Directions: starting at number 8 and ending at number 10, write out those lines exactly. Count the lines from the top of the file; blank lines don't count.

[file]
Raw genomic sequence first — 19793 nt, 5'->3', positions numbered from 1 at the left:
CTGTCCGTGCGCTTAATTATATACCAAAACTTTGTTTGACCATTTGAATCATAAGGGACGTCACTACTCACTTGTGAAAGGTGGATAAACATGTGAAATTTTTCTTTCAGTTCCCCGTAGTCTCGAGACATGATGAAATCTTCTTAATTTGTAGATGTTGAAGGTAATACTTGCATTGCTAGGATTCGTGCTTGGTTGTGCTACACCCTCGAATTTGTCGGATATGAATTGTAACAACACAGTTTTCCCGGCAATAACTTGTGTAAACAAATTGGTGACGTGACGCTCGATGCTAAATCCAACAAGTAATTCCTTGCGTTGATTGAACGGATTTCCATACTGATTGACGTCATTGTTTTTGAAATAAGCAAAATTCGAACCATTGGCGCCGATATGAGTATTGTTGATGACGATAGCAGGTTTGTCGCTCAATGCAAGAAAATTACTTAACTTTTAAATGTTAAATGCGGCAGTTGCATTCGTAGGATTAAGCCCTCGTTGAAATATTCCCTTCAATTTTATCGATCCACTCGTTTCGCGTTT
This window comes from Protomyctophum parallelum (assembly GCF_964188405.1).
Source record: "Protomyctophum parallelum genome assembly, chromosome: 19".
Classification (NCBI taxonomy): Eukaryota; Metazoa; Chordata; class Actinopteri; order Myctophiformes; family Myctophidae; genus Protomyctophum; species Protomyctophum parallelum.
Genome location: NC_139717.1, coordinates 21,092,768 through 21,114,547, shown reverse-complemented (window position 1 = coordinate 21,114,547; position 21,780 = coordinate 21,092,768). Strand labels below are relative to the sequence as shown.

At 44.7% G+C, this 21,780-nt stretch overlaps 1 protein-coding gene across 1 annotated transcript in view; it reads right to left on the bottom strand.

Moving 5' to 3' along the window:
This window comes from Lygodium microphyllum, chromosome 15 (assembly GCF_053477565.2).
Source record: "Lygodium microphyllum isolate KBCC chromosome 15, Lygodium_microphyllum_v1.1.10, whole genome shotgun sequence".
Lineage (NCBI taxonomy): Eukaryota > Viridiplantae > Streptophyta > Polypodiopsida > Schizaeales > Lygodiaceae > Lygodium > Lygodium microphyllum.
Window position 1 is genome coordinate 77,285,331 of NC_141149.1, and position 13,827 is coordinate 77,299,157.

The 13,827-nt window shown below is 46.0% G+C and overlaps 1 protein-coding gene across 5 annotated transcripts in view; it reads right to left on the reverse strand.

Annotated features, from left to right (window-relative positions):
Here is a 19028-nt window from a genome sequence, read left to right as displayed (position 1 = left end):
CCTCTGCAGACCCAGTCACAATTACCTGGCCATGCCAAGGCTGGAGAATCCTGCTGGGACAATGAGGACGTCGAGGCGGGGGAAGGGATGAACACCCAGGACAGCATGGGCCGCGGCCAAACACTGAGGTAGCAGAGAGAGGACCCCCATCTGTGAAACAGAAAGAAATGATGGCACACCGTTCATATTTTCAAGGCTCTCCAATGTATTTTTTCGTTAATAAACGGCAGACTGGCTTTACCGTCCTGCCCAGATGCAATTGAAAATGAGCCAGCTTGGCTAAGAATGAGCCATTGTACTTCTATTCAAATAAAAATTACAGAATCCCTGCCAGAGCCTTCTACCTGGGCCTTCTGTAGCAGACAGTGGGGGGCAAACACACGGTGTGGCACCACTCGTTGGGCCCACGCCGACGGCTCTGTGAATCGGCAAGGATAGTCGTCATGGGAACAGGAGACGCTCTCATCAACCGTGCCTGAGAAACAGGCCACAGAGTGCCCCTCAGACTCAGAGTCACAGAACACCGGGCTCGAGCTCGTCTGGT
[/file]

Moving 5' to 3' along the window:
This window comes from Lygodium microphyllum, chromosome 15 (assembly GCF_053477565.2).
Source record: "Lygodium microphyllum isolate KBCC chromosome 15, Lygodium_microphyllum_v1.1.10, whole genome shotgun sequence".